This study describes ETI in South Africa in terms of patient demographics, indications for intubation, means of intubation and success rates. To our knowledge, this is the largest study of paramedic-performed ETI from the African continent and other low-resource settings. We found that most patients who underwent ETI during this period were adults, males, trauma victims, or had a decreased level of consciousness following trauma. Non-physician ETI appeared to have high overall success rates, despite the presence of risk factors for difficult intubation. The most common approach to ETI was RSI.
South Africa, like many other LMICs, has a tremendously high trauma burden [22, 23]. It is therefore not surprising that the predominant reason for emergency care was following injury. Injury, and particularly TBI, is one of the most important contributors to morbidity and mortality in LMICs, especially in the younger, economically active population . Out-of-hospital cardiac arrest was also a common presentation and this is likely reflective of an increasing burden of cardiovascular disease in Sub-Saharan Africa, including South Africa . ETI in the setting of cardiac arrest is only recommended under optimal conditions and in settings with demonstrable high success rates, but has further been de-emphasised with chest compressions as the priority . The utility of ETI in the South African context, where out-of-hospital cardiac arrest survival rates are very low [17, 27], is yet to be determined.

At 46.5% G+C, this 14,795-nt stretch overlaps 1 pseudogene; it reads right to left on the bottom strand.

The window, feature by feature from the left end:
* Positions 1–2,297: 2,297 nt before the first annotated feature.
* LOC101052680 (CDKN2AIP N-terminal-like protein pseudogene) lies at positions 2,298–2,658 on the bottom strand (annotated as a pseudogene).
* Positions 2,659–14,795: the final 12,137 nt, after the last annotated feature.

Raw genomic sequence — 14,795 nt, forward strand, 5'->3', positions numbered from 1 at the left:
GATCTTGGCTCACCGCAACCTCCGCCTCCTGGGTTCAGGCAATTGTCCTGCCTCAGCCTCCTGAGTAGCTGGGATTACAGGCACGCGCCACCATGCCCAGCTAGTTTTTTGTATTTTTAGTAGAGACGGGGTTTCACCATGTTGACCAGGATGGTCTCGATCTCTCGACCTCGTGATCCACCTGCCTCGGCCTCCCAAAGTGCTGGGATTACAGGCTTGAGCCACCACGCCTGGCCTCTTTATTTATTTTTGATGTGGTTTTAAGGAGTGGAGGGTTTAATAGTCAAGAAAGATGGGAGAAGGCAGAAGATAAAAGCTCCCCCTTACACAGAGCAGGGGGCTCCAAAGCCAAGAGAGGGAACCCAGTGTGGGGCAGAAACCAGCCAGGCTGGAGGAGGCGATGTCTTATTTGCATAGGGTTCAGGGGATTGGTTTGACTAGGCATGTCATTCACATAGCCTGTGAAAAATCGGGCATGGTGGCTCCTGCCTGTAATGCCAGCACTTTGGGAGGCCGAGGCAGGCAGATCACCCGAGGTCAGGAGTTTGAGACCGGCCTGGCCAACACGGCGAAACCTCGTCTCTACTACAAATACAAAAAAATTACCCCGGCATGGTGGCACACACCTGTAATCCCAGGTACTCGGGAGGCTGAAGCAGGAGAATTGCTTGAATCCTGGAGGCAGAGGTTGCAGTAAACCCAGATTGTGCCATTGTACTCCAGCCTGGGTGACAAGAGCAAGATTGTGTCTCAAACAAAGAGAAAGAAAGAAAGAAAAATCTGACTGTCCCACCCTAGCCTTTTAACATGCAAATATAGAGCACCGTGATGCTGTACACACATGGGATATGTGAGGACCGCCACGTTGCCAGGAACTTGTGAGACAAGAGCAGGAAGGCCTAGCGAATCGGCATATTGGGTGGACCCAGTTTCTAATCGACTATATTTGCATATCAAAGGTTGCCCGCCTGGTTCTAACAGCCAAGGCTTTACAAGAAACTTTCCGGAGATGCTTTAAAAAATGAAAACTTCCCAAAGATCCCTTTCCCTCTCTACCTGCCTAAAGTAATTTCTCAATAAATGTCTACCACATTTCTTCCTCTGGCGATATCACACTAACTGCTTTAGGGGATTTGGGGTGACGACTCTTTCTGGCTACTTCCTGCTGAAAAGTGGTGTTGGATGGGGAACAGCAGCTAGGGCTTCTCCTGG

Across the world, non-physician ETI FPS rates range from 47 to 98% [28,29,30]. Further, a recent systematic review that was limited to ETI with an RSI approach only, found non-physician FPS of 78% (95% CI [65–89%]) . The FPS rates reported in this study (75%) compares favourably to that reported in the international literature, despite comprising ETI approaches other than RSI. The use of neuromuscular blocking agents have been found to decrease the risk of difficult intubation , and yield a higher FPS rate . This was also demonstrated in our study where RSI was shown to improve the odds of FPS over other approaches. Consequently, these other approaches could have had a lowering effect on the reported FPS. A third of cases had to be excluded because the number of intubation attempts was not recorded. It is not possible to know whether this was more likely to be noted when one or multiple intubation attempts were made. It is therefore conceivable that this could have influenced the reported FPS rate. Similarly, the overall success rates (95.7%) in this sample also compared favourably to that reported elsewhere (97% (95% CI [95 to 99%]) in RSI only . When comparing these rates with non-physician ETI using multiple approaches, the overall success rate is slightly higher in our study than reported in a recent meta-analysis (91.7 (95% CI 61.6–100)) .